The teaching center’s Sheepshead Bay office (Source: Google Maps)

A former employee of a New York Methodist Hospital teaching facility in Sheepshead Bay has filed a lawsuit against the facility, claiming staff knowingly exposed the public to potential health risks, and terminated her employment when she tried to make it known.

According to the complaint filed earlier this week with the U.S. District Court for the Eastern District of New York, plaintiff Shagufta Syed alleges that while working as the program director last year at Methodist’s Center for Allied Health Education, School of Radiation Therapy, located at 1401 Kings Highway, she learned that students who had not received a required health clearance — which would entail providing proof of receiving flu and hepatitis shots and being screened for contagious diseases — were “coming into contact with patients who had significantly compromised immune systems as a result of their cancer radiation treatment,” contrary to the Rules and Regulations of the State of New York.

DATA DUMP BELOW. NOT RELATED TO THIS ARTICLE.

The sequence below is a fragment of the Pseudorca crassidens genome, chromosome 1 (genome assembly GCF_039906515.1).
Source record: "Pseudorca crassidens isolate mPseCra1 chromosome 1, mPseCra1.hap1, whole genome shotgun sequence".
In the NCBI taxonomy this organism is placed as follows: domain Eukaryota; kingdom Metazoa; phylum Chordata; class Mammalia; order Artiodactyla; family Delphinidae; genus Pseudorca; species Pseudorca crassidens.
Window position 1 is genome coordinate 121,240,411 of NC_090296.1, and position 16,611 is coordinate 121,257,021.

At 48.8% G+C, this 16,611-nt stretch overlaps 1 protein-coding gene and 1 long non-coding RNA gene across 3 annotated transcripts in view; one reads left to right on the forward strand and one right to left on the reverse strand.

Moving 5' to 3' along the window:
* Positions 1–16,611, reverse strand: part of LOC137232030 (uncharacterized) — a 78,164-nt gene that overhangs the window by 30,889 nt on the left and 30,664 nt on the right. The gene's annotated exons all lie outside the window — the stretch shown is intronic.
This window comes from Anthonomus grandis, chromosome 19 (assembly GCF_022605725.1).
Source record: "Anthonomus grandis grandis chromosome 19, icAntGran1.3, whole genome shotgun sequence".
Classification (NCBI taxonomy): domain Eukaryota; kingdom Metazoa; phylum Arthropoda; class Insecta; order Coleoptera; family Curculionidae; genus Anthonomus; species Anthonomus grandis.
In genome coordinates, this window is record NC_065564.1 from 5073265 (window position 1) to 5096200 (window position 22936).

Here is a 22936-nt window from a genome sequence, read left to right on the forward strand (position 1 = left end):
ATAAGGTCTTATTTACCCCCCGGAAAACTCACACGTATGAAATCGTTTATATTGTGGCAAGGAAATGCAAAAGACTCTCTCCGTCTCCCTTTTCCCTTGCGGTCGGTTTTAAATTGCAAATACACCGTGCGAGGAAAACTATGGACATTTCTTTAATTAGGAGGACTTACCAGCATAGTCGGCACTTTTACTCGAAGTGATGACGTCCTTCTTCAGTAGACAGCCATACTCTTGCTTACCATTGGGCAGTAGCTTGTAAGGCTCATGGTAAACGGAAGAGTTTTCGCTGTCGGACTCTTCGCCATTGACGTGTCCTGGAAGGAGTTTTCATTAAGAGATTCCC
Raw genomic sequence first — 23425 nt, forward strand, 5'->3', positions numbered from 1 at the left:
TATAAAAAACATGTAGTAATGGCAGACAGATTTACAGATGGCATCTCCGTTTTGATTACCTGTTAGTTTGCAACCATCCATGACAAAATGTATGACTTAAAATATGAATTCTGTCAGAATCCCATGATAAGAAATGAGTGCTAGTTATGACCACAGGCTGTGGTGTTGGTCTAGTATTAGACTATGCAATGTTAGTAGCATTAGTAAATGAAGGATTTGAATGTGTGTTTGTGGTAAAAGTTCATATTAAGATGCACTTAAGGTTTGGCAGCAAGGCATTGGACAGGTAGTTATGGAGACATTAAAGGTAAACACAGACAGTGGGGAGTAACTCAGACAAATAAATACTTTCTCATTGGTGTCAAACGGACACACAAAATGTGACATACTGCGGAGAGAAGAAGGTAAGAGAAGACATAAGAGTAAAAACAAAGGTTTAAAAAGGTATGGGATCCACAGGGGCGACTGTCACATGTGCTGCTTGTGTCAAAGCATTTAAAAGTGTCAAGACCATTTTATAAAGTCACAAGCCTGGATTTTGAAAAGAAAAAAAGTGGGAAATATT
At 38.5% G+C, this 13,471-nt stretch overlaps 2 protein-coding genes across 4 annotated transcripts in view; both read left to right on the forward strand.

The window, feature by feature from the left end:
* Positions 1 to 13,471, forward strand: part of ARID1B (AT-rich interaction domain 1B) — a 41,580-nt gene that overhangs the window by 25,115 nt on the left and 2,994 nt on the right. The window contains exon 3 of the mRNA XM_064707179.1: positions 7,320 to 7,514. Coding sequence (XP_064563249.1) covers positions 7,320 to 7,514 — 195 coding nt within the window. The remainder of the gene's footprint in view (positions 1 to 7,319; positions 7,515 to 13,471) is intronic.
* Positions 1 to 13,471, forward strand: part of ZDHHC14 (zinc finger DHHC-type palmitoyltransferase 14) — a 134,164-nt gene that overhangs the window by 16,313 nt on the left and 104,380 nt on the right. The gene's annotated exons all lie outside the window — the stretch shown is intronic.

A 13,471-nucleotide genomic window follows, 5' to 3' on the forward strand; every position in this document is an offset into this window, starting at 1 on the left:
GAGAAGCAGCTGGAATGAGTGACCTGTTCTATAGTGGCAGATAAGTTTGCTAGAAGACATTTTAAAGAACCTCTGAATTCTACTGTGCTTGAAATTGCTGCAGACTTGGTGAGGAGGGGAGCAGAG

Those students, she claims, worked with patients receiving radiation therapy at Methodist, SUNY Downstate Medial Center, the Brooklyn Hospital Center, LEROS, and the Lutheran Medical Center.

Upon telling one of her supervisors, Syed claims in the lawsuit that she received this response:

“Don’t worry about it. Nothing’s ever done right here.”

The complaint says Syed then reached out to the Joint Review Committee on Education in Radiologic Technology about the situation, and once her Methodist supervisors learned of this, she claims she was fired for doing so.